‘Hazardous’ dust storm batters India’s polluted capital with hundreds of people flocking to city hospitals with breathing issues
- The number of patients seeking help for respiratory related illness in one Delhi hospital rose by 20 per cent
- Air quality in Delhi has been ranked among the world’s worst according to the World Health Organisation
- India is currently home to 14 of the world’s most polluted cities with Delhi topping the charts for unclean air
Hundreds of people have flocked to hospitals in Delhi after a series of dust storms caused widespread breathing problems among the city’s inhabitants.
Authorities in the Indian capital suspended all construction on Friday and sent out more water trucks to spray the streets in the hope of improving the quality of the city’s air.
According to doctors at the government hospital, there has been an increase of patients with respiratory problems up to 20 per cent in the last three days.
The air quality levels in Delhi, one of the world’s most polluted cities based on World Health Organization data, ranged from ‘very unhealthy’ to ‘hazardous’ on Friday as a steady breeze blew.
A man paddles in a rowing boat in the waters of Sukhna lake in Chandigarh on Friday as dust a dust blanket hovers over the water’s surface
Commuters battle with the haze of dust as they make their way into the city of Chandigarh to go to work on Friday morning
Indian workers on a rooftop in a residential area of the city of Amritsar as people across the north of India struggle with the conditions
‘Decision to ramp up sprinkling, close construction activity till Sunday,’ environmentalist Sunita Narain said on Twitter after attending an emergency meeting called by the city’s lieutenant governor, Anil Baijal.
‘Focus on big tree plantation this monsoon,’ Narain added.
South Asia’s central plain sees scorching temperatures and strong winds that whip up fierce dust storms at this time of the year, just before the onset of the rainy season.
The Central Pollution Control Board says the wind is blowing dust from the desert state of Rajasthan into Delhi.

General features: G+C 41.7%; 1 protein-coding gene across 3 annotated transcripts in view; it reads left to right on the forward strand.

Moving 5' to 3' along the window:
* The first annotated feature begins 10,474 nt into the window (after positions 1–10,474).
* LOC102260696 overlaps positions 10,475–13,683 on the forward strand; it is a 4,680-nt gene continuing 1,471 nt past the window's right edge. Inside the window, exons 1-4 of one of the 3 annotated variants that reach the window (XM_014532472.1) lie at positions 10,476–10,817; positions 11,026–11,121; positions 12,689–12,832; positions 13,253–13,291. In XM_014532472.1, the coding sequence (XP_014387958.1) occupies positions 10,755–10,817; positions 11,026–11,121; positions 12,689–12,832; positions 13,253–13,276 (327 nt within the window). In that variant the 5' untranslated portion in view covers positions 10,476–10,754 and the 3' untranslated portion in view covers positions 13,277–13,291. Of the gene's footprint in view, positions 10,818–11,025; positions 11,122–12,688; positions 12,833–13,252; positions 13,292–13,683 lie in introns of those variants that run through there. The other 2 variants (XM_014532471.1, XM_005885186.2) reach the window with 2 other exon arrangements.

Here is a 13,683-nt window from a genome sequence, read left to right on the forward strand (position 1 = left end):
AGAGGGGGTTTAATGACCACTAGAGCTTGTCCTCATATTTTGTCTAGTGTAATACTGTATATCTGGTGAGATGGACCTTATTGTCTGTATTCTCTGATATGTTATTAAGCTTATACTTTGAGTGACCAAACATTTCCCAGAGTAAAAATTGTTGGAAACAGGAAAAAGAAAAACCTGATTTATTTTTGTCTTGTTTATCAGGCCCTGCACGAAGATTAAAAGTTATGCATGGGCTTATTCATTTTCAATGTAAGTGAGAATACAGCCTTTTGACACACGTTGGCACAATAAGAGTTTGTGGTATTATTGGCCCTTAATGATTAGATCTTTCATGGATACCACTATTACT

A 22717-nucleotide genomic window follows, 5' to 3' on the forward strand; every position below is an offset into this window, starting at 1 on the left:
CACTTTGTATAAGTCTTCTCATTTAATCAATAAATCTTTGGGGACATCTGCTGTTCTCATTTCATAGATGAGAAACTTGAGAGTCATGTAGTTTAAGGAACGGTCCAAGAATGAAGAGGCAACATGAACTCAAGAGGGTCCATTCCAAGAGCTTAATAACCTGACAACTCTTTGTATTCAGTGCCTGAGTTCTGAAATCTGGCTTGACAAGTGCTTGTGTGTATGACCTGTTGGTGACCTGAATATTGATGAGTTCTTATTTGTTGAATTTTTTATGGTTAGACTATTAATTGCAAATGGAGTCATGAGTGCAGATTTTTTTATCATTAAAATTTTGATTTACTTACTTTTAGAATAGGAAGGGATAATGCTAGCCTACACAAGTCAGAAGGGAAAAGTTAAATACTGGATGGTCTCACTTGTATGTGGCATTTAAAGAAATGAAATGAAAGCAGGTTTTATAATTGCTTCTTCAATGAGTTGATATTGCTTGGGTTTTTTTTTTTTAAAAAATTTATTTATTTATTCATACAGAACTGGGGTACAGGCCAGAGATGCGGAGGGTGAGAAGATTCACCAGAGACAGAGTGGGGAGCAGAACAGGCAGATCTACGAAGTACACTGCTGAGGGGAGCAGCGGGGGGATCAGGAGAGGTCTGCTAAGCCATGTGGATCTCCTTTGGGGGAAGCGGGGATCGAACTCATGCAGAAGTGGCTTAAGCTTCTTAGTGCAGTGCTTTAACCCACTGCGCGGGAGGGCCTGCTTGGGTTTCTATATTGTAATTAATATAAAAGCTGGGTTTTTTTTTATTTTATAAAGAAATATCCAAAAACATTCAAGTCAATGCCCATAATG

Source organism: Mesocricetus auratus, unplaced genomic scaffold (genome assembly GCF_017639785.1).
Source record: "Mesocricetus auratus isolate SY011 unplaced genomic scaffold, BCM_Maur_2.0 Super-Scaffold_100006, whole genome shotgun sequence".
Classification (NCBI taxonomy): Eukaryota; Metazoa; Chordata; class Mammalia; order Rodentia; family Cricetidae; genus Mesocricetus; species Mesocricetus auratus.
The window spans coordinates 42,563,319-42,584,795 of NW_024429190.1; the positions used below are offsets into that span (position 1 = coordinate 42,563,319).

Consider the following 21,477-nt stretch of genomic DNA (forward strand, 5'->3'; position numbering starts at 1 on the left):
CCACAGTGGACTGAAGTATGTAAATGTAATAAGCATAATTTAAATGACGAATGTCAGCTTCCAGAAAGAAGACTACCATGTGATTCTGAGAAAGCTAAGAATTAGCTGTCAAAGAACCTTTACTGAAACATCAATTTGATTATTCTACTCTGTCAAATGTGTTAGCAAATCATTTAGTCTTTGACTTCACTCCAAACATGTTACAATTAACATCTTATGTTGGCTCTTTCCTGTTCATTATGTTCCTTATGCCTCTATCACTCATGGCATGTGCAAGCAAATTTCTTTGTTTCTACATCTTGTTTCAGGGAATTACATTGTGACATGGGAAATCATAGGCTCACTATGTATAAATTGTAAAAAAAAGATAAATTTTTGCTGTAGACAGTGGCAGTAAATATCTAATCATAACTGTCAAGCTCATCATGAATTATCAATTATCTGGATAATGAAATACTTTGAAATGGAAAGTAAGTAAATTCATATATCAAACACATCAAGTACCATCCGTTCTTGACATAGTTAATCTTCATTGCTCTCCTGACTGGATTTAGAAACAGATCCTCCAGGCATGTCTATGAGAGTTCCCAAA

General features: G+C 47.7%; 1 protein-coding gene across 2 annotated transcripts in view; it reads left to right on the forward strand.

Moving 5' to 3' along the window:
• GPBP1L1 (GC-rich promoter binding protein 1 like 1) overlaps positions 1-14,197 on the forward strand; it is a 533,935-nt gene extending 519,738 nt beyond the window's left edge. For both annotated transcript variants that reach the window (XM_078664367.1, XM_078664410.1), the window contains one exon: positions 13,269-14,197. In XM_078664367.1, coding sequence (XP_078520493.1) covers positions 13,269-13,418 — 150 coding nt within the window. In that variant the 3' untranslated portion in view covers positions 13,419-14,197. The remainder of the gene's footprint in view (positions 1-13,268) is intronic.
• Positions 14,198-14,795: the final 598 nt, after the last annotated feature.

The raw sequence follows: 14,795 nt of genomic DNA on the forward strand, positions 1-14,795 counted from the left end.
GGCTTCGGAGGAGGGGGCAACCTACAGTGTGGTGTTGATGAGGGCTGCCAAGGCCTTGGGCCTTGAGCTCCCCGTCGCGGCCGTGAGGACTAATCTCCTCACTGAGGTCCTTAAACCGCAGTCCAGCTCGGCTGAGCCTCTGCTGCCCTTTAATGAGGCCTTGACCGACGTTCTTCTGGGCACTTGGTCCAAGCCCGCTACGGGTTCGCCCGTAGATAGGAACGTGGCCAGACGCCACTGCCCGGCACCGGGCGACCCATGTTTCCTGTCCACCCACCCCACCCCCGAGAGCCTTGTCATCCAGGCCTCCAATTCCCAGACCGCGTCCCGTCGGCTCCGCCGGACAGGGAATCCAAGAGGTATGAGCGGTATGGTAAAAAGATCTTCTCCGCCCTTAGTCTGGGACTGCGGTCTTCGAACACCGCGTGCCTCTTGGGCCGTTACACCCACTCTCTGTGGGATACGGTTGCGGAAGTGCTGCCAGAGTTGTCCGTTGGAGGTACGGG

People complaining of respiratory problems have been flocking to city hospitals.
‘Patients with no history of respiratory ailments are complaining of cough and breathing issues,’ said Prashant Saxena, a pulmonology specialist at the Max Smart Super Specialty Hospital.
India is home to the world’s 14 most polluted cities, based on the amount of particulate matter under 2.5 micrograms found in every cubic metre of air.
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Traffic continues to flow on one of Amritsar’s busiest highways despite the terrible conditions which have made it harder and harder to breathe
A group of motorcyclists riding with makeshift masks to cover their faces from the dust cloud on the outskirts of Amritsar
Hundreds of people were said to have checked into hospitals in India over the last few days to report respiratory problems from the dust
Doctors warned the visible grit carried by hot summer winds posed serious health risks to the city of 20 million and there was little to do ‘but pray for rain’
An Indian police man checks the speed of oncoming vehicles using a speed radar gun in an area blanketed with heavy dust and pollution in Amritsar
Street lamps had to be switched on in the middle of the day in the city as the sun was so badly obscured by the thick layer of dust
A man does press-ups as he exercises by the dust-covered lake in Chndigarh as birds fly around in the haze behind him
A man wheels his rickshaw down the road as a trio on a motorbike pass him on a dusty suburban street in Amritsar
An Indian commuter crosses the railway tracks carrying his bicycle as dust shrouds a busy railway station in Jalandhar
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